We Are All Berliners: A Tribute to the Walls, Weiss biers, and Wonderful Weirdness
Adolf Hitler would despise the Berlin of today. Its streets and sidewalks of ethnically diverse foods and faces, piercings, tinted mohawks, sexual tolerance, and unrestrained creative and political expression would curl his little mustache. But frankly, he should have seen it coming. Hitler was a student of the German classics, and it's an ancient Germanic notion that tragedy and transformation are equal partners. The Teutonic God Wotan had to carve out his own eye, then slowly die while impaled on a tree in exchange for eternal wisdom. Nietzsche preached that a human's spirit must slay its own inner dragon in order to be reborn as a child. Even Hansel and Gretel had to narrowly escape a cannibalistic witch to earn their freedom and fortune. A glorious rebirth first requires death and darkness.
Which, to me, makes East Berlin the most Germanic of all German cities. It has been through some epically dark shit. It survived the rise of Nazism, the death and destruction of WWII, only to be shut off by the Iron Curtain, where it remained for 40 years until the fall of the Berlin Wall in 1990. And as Germanic mythos would have it—the darker the tragedy, the brighter the transformation. Berlin would rebound hard, beyond anyone's wildest dreams. Especially Adolf Hitler's.
Part of the excitement and vibe of Berlin is that it's still in transition, an amazing cultural opus that remains an intriguing work in progress. However, progress was difficult early on for the Ossi's (Easterners). Decades of communism positioned the East in a brutal struggle to reach the capitalism of the West. Sudden unemployment, devalued currency, and massive emigration took years to overcome.
In the meantime, a funny thing started to happen. As many Ossi's fled to the modernity and prosperity of the West, they crossed paths with many Wessi's (Westerners) seeking the freedom and opportunity of the East. Vacant buildings, low rents, and a liberal, if not, anarchic spirit beckoned them across the fallen divide.
These opportunities appealed to adventurers beyond Germany too. Seven years ago, Pascal Feucher left a white-collar career in Paris to pursue a new life in Friedrichshain, Berlin. There he discovered the “Reichsbahnausbesserungswerk,” a large train maintenance yard, defunct since the reunification. Taking in the empty industrial brick buildings and open spaces, Pascal opened his vision of an artistic utopia: Urban Spree. Outside, it's a post-apocalyptic beer and sculpture garden. Inside, it's a gallery, bookstore, nightclub, and artist residence. Think CBGB meets Mad Max meets MoMA PS1. Only cooler.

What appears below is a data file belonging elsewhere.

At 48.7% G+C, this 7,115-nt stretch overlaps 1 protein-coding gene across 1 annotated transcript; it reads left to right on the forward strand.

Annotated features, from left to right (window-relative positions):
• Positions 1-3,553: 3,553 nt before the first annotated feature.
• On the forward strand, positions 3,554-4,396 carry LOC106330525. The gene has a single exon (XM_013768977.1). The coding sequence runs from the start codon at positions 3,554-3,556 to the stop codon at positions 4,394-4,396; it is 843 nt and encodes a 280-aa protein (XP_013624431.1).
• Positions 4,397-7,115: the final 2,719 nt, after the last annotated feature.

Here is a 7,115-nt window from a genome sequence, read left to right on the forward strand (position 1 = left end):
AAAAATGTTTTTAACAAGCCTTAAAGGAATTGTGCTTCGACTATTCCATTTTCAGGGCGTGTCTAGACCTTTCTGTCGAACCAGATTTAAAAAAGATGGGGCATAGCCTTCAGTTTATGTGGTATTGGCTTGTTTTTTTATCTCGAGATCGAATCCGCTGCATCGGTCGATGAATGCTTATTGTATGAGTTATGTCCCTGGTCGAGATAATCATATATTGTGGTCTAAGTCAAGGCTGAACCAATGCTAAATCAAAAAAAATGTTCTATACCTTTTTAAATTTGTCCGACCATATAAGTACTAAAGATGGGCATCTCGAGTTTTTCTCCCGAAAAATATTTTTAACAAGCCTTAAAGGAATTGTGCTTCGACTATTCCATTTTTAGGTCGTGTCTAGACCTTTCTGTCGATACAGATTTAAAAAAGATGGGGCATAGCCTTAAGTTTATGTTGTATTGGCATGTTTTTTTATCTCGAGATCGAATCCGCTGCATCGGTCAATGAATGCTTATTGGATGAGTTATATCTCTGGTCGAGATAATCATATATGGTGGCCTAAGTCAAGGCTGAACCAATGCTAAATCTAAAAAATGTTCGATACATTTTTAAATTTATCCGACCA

Pascal invited me to mural on the large arched brick wall on the perimeter of the beer garden, a section riddled with bullet holes. Even in a festive atmosphere like this, there are constant reminders of a darker past, and I was inspired by that ironic contrast, challenging myself to create a mural that would be both serious and irreverent. To me, that's what the creative ethos of Berlin is today. Fun, free, experimental—but with an underlying respect and reverence for the tragedies and sacrifices of not so long ago.
After completing the murals, my girlfriend, Alice Yom, and I biked the endless neighborhoods of Friedrichshain. Bikes are by far the best way to cover the city, and easy to rent off the street with an app. What struck me the hardest was the sheer size of it all—so many blocks and areas of coolness. Bars, cafes, clubs, live music, vintage shops, record stores, boutiques, parks, galleries, street art, food trucks, etc. Two of our favorite spots were the Reichsbahnausbesserungswerk zone surrounding Urban Spree, with dozens of funky bars, cafes, beer gardens, even an outdoor climbing wall. The Mauerpark Flea Market was huge, and packed with Soviet era artifacts, vintage and original clothes, crafts, books, records, and appliances, and an amazing food court (the freshly smoked mackerel was insane), and beer garden (too many great German beers to name, but I love the Weiss biers). We also visited the Berlin Holocaust Memorial, a heavy but necessary afternoon. Of course, we saw the remaining section of the wall, now called the Berlin Wall Gallery, which hosts local artist murals.
Many Berliners are too young to remember the Berlin Wall, but its shadow pervades. And although gentrification has begun its inevitable invasion, the city's rebelliousness refuses to retreat. Berlin is still punk rock, and is as far away from what Hitler could imagine as humanly possible. It's some small justice that he died here, and I can only hope his ghost still lingers around in miserable torment over what the city has become. Because Berlin is the shit. Thanks again to Pascal, Michelle, Loic, and others for the hospitality. I can't wait to come back for more. —Mike Shine
For more of Mike Shine's travels, follow him at @shinanov